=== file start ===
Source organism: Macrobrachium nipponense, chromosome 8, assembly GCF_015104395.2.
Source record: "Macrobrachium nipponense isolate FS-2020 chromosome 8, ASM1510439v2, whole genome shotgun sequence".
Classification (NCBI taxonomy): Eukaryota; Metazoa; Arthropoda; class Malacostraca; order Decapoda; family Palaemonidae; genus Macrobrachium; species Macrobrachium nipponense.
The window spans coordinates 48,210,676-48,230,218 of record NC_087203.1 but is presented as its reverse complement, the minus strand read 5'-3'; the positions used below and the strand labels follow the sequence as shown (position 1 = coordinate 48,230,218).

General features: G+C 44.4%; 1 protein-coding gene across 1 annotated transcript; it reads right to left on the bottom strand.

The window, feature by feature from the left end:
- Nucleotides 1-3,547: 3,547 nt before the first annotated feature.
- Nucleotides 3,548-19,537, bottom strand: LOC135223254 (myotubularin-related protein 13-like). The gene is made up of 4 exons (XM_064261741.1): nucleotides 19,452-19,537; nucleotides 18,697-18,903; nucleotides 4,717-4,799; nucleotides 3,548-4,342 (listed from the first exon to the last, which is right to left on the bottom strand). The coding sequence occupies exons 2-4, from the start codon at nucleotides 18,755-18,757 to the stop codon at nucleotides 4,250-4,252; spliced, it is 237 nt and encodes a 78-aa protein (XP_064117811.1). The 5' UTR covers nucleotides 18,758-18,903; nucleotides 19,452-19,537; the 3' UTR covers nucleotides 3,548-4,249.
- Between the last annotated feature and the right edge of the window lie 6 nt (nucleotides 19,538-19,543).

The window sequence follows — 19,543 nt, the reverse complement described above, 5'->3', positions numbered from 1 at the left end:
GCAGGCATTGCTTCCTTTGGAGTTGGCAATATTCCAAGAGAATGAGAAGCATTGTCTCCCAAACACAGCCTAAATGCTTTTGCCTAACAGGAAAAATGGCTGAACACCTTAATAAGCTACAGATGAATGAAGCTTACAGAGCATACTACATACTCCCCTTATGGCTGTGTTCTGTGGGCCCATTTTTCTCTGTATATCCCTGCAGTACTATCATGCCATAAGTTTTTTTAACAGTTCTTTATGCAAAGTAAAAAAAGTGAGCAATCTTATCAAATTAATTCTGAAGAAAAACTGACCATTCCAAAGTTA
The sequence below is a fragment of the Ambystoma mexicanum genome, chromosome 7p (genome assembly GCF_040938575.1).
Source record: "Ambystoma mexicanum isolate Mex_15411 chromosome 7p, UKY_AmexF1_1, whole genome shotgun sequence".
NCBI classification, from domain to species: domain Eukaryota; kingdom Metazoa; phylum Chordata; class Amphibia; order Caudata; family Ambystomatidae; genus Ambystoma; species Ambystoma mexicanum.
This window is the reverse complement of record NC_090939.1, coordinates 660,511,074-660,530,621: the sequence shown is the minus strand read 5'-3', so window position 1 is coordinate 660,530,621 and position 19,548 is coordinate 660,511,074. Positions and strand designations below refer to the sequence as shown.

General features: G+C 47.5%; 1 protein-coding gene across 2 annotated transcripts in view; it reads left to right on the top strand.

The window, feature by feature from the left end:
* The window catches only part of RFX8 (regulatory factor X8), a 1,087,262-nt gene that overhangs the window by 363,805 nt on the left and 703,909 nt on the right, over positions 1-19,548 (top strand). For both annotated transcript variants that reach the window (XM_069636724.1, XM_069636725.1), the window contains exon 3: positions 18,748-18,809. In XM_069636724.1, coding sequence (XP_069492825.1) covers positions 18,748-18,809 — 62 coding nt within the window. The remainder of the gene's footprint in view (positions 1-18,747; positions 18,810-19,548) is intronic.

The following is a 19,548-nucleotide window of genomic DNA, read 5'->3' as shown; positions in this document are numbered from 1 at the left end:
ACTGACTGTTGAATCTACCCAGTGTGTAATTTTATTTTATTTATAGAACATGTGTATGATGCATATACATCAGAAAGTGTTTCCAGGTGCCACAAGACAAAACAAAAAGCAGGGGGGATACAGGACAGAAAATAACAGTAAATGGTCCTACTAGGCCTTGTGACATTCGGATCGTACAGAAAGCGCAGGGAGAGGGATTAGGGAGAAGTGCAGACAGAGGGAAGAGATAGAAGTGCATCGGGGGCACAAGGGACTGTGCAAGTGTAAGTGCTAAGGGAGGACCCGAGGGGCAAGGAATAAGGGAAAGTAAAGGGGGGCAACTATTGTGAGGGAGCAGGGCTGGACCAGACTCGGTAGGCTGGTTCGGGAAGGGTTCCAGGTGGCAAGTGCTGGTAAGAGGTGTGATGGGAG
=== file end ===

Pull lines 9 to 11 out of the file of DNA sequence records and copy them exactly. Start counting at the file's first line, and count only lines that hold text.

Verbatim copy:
- Between the last annotated feature and the right edge of the window lie 6 nt (nucleotides 19,538-19,543).

The window sequence follows — 19,543 nt, the reverse complement described above, 5'->3', positions numbered from 1 at the left end:
GCAGGCATTGCTTCCTTTGGAGTTGGCAATATTCCAAGAGAATGAGAAGCATTGTCTCCCAAACACAGCCTAAATGCTTTTGCCTAACAGGAAAAATGGCTGAACACCTTAATAAGCTACAGATGAATGAAGCTTACAGAGCATACTACATACTCCCCTTATGGCTGTGTTCTGTGGGCCCATTTTTCTCTGTATATCCCTGCAGTACTATCATGCCATAAGTTTTTTTAACAGTTCTTTATGCAAAGTAAAAAAAGTGAGCAATCTTATCAAATTAATTCTGAAGAAAAACTGACCATTCCAAAGTTA